Dazzle 'em with Style: The Art of Oral Scientific Presentation
See note at end.

Robert R H Anholt, Copyright 1994 by W H Freeman and Company

Preparing a Scientific Presentation

Identify your audience
Structure your material
Know your stuff

The Structure of a Scientific Presentation

The title: information in a nutshell
Context and perspective: Zooming in
Telling a story
Mainstream and Sidetracks.
Formulation and Argumentation
The conclusion: brief and to the point

Overhead Transparencies

The three most important points for transparencies (and slides):
Most audiences find equations intimidating and are likely to "tune out" as soon as one appears on the screen. [jww: If you must use an equation, define the science of all symbols before the equation.]
Some general rules
Rules for figures
Poster presentation: the young scientist's debut performance
Last points


Voice Control and Eye Contact
Effective use of the voice, eye contact, posture, gestures, and enthusiasm distinguish a routine presentation from a memorable one.
Foreign speakers who have severe language problems giving a scientific presentation should:
Posture and gestures.
Enthusiasm: the indispensable ingredient.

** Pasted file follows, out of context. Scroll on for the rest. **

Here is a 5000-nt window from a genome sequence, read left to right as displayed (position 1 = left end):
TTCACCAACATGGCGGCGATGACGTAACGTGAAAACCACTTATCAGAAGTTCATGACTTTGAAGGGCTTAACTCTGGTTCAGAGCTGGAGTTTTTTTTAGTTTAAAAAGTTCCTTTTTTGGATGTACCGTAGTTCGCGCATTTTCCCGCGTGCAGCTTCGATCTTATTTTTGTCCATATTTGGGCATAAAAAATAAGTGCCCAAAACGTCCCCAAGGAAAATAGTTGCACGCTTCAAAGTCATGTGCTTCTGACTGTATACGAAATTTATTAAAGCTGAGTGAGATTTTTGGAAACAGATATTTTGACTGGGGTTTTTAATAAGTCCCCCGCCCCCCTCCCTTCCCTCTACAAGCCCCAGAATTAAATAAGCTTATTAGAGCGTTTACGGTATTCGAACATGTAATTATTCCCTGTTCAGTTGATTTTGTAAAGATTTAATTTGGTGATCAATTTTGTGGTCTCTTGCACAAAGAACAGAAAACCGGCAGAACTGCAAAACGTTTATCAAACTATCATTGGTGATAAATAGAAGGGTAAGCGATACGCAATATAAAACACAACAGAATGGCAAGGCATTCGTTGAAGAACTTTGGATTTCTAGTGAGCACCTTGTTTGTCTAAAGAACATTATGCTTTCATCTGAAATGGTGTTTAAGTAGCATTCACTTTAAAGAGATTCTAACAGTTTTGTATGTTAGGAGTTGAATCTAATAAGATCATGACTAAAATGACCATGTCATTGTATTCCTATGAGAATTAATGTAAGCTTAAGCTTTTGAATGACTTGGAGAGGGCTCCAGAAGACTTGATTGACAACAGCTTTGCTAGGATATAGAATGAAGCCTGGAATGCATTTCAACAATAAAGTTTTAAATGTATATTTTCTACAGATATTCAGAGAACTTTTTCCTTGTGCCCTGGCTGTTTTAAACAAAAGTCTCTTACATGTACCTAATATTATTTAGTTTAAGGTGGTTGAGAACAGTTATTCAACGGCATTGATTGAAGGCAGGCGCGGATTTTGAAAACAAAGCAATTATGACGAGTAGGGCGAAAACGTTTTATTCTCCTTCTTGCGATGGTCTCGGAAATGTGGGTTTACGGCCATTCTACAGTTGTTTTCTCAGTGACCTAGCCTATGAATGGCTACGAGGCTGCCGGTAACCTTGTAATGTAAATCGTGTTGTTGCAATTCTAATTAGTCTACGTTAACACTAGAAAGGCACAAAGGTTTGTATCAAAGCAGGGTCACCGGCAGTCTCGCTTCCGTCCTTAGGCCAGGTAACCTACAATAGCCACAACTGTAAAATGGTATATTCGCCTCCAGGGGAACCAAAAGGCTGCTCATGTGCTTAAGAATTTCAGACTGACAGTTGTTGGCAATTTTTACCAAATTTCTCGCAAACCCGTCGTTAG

Answering questions.
The most important advice to remember is,


  1. Three devices can put a presentation in the desired perspective.

    1. Indicate the scope of the presentation by an informative title.

    2. "Zoom in" to the topic during the introductory segment of the presentation and "zoom out" near its end.

    3. Decide on the underlying question that the presentation seeks to address; then divide that question into a hierarchically organized array of subquestions, and develop the presentations as a series of answers to these questions.

  2. The mainstream of the presentation should address a single focus issue, tuned to the interests of the audience. Sidetracks from this mainstream should be brief and should always return to the same point in the mainstream where they started. Omit information not directly relevant to the focus of the presentation, and avoid backtracking.

  3. The statements constituting the mainstream of the presentation should delineate a clear, logical line of thought. Formulate explanations of scientific concepts and experimental (or theoretical) methodology unambiguously, without professional jargon.

  4. The presentation should end with a clearly formulated, concise conclusion. When the take-home message has been delivered, stop.

Note: The book "Dazzle 'em with Style: The Art of Oral Scientific Presentation" is a required text in Physics 596; all students must buy and read it. This summary is intended only for students in that course to re-emphasize central points in the book. Any other use is unauthorized and violates the copyright law.

Your comments and suggestions are appreciated.
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Dazzle 'em with Style
[Monday, 24-Sep-2018 21:26:55 EDT]
Edited by: wilkins@mps.ohio-state.edu on Saturday, 18-Oct-2008 15:41:11 EDT